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Kim Bergman

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Kim Bergman
Occupation(s)Clinical psychologist
Surrogacy advocate
Years active1994 to present
Known forCo-owner of Growing Generations
AwardsHostetter-Habib Family Award from the Family Equality Council

Kim Bergman is an American psychologist, author, and surrogacy advocate. Her book Your Future Family: The Essential Guide to Assisted Reproduction was published in 2019.



Bergman began working in the surrogacy field in 1994. Prior to this she was a clinical psychologist.[1] In 1996, she closed her practice[2] and began work as a psychologist for Growing Generations,[3] where she is now a co-owner.[4] At Growing Generations, Bergman has been involved in more than 1700 surrogacies,[2] and has worked as an advocate for LGBTQ rights and civil rights legislation.[5] She has also discussed surrogacy issues in the media.[6][7]



Kim Bergman's research has been published in journals including Psychology of Sexual Orientation and Gender Diversity[8] and the Journal of GLBT Family Studies.[9] Her book Your Future Family: The Essential Guide to Assisted Reproduction was published in 2019.[10][11][1] The book focuses on assisted reproduction issues and provides advice to prospective parents.[12][13]

Honors and awards


Personal life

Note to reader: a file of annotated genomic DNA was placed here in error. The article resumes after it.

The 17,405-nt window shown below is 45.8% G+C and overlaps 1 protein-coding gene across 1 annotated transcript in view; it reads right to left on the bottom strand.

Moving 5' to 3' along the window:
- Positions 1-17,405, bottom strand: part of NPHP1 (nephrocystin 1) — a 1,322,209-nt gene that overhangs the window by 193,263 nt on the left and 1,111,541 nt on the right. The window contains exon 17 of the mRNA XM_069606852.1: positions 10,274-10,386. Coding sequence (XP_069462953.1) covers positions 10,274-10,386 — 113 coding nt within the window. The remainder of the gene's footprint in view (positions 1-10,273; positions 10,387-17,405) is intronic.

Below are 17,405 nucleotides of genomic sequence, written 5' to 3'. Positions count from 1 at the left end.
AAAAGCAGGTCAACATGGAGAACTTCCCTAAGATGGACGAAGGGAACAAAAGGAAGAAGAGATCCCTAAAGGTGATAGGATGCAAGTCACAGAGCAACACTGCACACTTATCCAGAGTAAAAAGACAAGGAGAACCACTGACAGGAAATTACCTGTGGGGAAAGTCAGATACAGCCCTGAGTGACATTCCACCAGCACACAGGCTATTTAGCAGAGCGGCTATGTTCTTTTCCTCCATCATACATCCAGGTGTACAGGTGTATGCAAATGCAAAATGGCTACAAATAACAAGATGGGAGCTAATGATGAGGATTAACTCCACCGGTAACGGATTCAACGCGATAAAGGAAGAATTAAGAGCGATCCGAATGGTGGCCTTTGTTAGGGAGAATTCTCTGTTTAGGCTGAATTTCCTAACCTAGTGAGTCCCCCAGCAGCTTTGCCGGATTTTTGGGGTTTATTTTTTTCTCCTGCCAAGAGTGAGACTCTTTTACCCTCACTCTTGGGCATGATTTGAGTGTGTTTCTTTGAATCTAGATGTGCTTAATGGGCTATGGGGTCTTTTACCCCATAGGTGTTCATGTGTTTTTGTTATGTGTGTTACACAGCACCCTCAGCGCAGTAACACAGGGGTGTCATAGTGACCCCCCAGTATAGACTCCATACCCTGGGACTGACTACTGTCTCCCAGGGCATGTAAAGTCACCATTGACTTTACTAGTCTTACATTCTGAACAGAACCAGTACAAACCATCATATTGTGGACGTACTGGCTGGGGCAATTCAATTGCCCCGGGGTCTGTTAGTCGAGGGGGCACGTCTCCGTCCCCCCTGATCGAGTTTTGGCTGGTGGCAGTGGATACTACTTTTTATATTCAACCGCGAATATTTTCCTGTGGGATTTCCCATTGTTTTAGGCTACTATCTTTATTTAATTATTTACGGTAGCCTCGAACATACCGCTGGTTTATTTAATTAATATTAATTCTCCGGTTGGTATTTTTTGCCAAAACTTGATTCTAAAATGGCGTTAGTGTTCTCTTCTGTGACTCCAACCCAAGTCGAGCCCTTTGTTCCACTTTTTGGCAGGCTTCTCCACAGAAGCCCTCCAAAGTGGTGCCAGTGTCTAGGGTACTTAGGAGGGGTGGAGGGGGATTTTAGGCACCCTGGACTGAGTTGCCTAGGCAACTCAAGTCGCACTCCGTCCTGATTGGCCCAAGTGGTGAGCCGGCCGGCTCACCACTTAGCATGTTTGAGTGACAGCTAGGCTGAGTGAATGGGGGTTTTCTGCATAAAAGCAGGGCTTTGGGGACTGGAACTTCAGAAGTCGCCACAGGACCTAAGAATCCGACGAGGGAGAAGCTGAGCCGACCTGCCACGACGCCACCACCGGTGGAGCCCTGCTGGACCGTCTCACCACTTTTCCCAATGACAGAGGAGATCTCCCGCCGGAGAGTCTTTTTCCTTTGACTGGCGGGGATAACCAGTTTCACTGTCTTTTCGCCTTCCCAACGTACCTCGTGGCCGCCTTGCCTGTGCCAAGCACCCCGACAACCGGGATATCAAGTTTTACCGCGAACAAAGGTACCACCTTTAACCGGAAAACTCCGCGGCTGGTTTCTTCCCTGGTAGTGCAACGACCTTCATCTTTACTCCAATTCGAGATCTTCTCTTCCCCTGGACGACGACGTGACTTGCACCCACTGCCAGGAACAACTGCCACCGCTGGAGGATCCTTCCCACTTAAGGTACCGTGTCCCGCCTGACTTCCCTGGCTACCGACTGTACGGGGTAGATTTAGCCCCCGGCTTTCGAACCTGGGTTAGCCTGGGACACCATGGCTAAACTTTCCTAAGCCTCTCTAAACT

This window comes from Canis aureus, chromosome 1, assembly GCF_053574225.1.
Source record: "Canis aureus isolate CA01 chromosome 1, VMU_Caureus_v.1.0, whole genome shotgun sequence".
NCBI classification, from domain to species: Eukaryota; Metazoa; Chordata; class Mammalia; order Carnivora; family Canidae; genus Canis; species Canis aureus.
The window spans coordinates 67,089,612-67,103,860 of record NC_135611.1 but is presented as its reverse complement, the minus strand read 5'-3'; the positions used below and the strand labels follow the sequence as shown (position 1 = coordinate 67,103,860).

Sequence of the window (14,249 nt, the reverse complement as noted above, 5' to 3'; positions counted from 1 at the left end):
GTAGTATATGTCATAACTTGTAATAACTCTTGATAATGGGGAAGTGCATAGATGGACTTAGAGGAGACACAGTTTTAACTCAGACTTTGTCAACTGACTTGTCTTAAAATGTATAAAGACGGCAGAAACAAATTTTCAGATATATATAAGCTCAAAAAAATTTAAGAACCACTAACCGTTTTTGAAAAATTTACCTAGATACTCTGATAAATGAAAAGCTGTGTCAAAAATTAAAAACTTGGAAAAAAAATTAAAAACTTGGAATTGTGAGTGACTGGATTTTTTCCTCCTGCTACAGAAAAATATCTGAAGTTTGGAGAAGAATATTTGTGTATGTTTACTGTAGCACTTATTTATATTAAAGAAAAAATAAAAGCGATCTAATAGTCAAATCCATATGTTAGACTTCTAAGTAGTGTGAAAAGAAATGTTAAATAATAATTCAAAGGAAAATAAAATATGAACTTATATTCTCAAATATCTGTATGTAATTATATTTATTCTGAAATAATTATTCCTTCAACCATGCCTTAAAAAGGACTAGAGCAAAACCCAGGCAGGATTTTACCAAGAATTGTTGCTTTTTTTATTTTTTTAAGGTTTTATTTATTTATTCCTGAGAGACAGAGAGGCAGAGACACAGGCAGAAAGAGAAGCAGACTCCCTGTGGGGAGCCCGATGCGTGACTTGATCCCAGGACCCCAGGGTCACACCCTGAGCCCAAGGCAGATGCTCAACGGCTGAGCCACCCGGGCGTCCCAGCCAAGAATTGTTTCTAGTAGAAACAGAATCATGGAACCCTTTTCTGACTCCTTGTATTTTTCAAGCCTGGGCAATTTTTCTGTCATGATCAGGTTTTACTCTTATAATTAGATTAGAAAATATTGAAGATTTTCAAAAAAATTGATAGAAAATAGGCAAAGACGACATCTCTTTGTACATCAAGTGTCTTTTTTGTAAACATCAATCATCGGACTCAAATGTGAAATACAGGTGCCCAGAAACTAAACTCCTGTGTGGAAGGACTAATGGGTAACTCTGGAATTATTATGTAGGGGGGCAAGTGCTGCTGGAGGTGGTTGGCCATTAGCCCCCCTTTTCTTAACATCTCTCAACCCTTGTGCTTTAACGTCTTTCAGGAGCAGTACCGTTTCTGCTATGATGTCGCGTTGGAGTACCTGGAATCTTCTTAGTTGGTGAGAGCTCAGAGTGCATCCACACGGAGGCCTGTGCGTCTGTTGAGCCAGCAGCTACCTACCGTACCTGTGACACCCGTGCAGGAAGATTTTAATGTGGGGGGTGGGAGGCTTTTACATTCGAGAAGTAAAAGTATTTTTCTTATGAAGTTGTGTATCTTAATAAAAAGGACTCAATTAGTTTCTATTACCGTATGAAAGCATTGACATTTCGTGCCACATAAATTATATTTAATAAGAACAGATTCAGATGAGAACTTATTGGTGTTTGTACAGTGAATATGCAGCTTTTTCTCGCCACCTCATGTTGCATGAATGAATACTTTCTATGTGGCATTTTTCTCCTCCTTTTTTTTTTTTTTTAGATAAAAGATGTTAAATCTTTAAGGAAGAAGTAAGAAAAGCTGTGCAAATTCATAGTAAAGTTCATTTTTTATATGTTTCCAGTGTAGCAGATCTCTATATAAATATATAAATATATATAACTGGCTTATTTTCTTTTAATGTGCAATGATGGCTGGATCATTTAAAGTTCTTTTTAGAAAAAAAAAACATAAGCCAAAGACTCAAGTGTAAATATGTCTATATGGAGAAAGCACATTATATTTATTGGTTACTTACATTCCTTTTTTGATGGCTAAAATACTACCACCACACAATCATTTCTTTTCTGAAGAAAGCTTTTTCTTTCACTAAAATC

Bergman and her wife Natalie have two daughters.[16]


  1. ^ a b Myers, K. C. "Biggest Family Week in Provincetown history starts Saturday". Wicked Local Provincetown.
  2. ^ a b "How a Trailblazer in Surrogacy and Sperm and Egg Donation Helped Thousands Become Parents". People Magazine.
  3. ^ Mundy, Liza (September 11, 2008). Everything Conceivable: How Assisted Reproduction Is Changing Our World. Anchor Books. p. 102. ISBN 9781400095377.
  4. ^ "A Basic Guide To The Complicated World Of Surrogacy". HuffPost Canada. 5 June 2015. Retrieved 14 March 2021.
  5. ^ "Meet Kim Bergman of Growing Generations in Midtown and Museum Square - Voyage LA Magazine | LA City Guide". Voyage LA.
  6. ^ "What it took for Kim, Kanye to have 2 babies via surrogate". New York Post. 13 May 2019.
  7. ^ "Here's What Everyone Gets Wrong About Gestational Surrogacy". Parade Magazine. May 1, 2019. Retrieved 18 March 2021.
  8. ^ "APA PsycNet".
  9. ^ Bergman, Kim; Rubio, Ritchie J.; Green, Robert-Jay; Padrón, Elena (May 5, 2010). "Gay Men Who Become Fathers via Surrogacy: The Transition to Parenthood". Journal of GLBT Family Studies. 6 (2): 111–141. doi:10.1080/15504281003704942. S2CID 54772645.
  10. ^ Dodge, David (April 17, 2020). "What to Know Before Your Surrogacy Journey". The New York Times. Retrieved 18 March 2021.
  11. ^ Mazziotta, Julie; Baylis, Sheila (February 7, 2019). "What You Need to Know if You're Considering Surrogacy". People. Retrieved 18 March 2021.
  12. ^ "Author of new book on assisted reproduction hopes to empower soon-to-be LGBTQ parents - Gay Lesbian Bi Trans News Archive". Windy City Times. 11 June 2019.
  13. ^ Lane, Cassandra (April 29, 2019). "'Your Future Family' Offers Advice For Parent Hopefuls". L.A. Parent.
  14. ^ "Family Equality Council to Honor Kim Bergman, Scott Ellis, Sergio Trujillo at May 6 New York Gala". Family Equality. March 26, 2019.
  15. ^ "Photo Flash: Broadway Stars Shine at NIGHT AT THE PIER Gala". BroadwayWorld.com.
  16. ^ Miller, Susan. "LGBTQ families are on the cusp of dramatic growth, and millennials lead the way". USA TODAY.